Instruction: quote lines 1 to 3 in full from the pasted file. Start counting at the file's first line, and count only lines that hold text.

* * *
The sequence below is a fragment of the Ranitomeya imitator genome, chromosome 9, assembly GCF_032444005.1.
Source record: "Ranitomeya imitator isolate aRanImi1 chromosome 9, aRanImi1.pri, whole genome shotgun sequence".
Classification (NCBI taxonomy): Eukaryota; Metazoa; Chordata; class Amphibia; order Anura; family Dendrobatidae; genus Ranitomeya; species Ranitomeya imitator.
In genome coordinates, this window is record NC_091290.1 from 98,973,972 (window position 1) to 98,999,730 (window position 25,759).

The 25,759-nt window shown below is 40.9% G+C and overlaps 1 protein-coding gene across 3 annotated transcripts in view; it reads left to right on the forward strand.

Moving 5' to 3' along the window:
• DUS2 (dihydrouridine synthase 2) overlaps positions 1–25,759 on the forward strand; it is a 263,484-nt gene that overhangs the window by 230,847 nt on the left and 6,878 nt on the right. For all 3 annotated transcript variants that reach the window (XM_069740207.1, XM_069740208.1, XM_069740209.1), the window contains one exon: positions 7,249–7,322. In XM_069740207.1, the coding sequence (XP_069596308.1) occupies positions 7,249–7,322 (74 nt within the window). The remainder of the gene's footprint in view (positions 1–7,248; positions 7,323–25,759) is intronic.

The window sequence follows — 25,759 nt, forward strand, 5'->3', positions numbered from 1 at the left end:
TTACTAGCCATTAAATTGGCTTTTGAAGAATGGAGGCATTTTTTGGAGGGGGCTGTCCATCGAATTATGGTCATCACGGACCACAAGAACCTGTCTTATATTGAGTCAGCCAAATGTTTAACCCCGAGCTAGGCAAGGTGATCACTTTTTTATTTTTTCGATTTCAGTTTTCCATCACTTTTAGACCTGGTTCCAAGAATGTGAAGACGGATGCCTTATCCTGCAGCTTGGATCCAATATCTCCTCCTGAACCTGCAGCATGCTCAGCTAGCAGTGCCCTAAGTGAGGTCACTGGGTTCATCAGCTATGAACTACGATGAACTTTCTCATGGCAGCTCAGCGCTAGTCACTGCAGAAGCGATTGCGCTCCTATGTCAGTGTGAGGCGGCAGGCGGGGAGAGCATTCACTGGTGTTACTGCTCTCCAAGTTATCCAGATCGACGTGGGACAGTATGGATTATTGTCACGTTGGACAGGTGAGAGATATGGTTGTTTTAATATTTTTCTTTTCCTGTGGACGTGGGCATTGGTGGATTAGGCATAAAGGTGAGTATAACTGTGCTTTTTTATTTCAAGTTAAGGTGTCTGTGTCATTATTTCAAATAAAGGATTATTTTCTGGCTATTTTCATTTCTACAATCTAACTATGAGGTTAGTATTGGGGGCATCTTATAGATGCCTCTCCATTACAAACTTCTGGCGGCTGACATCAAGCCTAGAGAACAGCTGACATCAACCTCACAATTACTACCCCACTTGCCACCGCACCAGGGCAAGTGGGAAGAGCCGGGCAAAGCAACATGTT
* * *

The sequence below is a fragment of the Ranitomeya imitator genome, chromosome 9, assembly GCF_032444005.1.
Source record: "Ranitomeya imitator isolate aRanImi1 chromosome 9, aRanImi1.pri, whole genome shotgun sequence".
Classification (NCBI taxonomy): Eukaryota; Metazoa; Chordata; class Amphibia; order Anura; family Dendrobatidae; genus Ranitomeya; species Ranitomeya imitator.